It depends on what kind of injury is alleged and who is the victim.
For the assault-bodily injury charge, they have to prove you intentionally, knowingly, or recklessly causes bodily injury to another person. Punishment starts as a Class A misdemeanor carrying up to 1 year in jail or up to 2 years of probation and a fine of up to $4,000. If you are alleged to have committed an assault on a family member, then this carries a whole lot of other collateral consequences. If it's a family member and you are alleged to have "intentionally, knowingly, or recklessly impeding the normal breathing or circulation of the blood of the person by applying pressure to the person’s throat or neck or by blocking the person’s nose or mouth" or you have previously been convicted or received deferred adjudication for assault-family violence, then it's a 3rd degree felony carrying 2-10 years in prison or probation of up to 10 years and a fine of to $10,000. This is a 2nd degree felony if they allege strangling, that the current victim is family member, and you've got a prior FV conviction. A 2nd degree felony carries from 2 to 20 years in prison or up to 10 years of probation and a fine of up to $10,000.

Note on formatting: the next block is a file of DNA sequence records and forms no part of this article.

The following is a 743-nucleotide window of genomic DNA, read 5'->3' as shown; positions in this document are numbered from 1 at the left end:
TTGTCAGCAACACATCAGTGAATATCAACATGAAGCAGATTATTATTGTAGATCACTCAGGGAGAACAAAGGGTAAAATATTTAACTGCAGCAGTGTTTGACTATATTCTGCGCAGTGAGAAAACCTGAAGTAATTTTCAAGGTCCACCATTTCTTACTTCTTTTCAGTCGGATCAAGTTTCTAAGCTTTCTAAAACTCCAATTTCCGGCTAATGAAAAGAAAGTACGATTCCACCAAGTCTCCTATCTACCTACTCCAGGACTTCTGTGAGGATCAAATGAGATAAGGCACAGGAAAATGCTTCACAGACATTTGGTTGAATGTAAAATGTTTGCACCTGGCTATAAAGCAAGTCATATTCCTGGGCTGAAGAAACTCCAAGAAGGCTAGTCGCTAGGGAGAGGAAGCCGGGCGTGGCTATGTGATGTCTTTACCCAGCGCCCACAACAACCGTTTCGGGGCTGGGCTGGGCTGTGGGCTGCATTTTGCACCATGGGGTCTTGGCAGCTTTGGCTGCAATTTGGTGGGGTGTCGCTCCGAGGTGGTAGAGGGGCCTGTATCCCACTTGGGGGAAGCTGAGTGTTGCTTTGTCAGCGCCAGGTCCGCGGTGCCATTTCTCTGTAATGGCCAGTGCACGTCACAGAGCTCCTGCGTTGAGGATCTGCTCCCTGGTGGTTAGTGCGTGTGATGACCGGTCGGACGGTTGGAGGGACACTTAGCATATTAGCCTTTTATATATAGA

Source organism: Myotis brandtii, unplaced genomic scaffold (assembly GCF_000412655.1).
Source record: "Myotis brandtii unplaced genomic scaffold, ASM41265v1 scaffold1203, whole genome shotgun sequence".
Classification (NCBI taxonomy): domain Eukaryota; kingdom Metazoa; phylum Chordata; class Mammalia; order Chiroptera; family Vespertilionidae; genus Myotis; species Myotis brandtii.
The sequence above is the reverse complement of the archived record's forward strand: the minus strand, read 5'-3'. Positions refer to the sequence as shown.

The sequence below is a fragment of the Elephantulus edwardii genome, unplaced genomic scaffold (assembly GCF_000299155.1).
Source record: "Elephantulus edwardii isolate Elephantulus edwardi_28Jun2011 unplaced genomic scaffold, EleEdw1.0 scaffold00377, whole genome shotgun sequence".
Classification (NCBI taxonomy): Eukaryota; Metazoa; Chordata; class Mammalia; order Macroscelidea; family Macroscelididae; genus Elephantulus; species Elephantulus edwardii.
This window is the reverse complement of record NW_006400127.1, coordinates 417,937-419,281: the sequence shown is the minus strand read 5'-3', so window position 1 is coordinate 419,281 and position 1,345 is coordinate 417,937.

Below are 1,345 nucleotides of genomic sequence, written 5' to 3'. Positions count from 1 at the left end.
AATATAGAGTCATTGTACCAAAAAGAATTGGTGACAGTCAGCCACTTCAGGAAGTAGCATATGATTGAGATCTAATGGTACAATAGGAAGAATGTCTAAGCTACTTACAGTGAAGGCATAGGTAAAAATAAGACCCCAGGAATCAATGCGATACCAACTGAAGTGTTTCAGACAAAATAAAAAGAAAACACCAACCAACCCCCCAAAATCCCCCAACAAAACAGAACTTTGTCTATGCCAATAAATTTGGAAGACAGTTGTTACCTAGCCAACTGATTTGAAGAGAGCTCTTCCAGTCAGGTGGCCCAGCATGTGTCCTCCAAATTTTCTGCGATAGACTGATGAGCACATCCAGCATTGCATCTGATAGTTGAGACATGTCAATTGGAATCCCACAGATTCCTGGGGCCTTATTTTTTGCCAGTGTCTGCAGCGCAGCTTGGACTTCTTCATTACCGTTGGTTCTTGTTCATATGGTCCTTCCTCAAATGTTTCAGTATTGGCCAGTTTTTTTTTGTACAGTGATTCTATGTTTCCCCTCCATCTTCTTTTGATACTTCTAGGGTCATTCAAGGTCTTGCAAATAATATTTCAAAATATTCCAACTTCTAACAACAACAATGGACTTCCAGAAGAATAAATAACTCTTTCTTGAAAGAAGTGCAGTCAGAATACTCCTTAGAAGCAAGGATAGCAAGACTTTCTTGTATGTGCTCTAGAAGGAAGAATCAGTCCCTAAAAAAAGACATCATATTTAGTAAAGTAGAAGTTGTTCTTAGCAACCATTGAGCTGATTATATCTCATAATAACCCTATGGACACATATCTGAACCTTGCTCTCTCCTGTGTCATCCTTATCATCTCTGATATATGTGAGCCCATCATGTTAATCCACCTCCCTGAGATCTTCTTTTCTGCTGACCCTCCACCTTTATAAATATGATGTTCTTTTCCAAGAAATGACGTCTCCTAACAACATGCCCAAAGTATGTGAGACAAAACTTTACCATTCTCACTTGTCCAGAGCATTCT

For the Injury to a child/elderly person/disabled person, you commit this offense if you intentionally, knowingly, recklessly, or with criminal negligence, by act or intentionally, knowingly, or recklessly by omission, causes to a child, elderly individual, or disabled individual: serious bodily injury; serious mental deficiency, impairment, or injury; or bodily injury. This is a first degree felony (5-99) if you intentionally or knowingly cause serious bodily injury or serious mental deficiency, impairment, or injury, and a 2nd degree felony if you do so recklessly. Bodily injury caused knowingly or intentionally is a 3rd degree felony, and if caused recklessly, this is a state jail felony. If any type of injury is caused with criminal negligence, then it is a state jail felony, carrying 6 months to 2 years in state jail or up to 5 years of probation and a fine of up to $10,000.
Obviously, depending on the facts, these crimes have a huge range of punishment. You should talk with a local criminal defense attorney so that you can get specific advice.
Disclaimer: This answer is provided as a public service and as a general response to a general question, it is not meant, and should not be relied upon as specific legal advice, nor does it create an attorney-client relationship.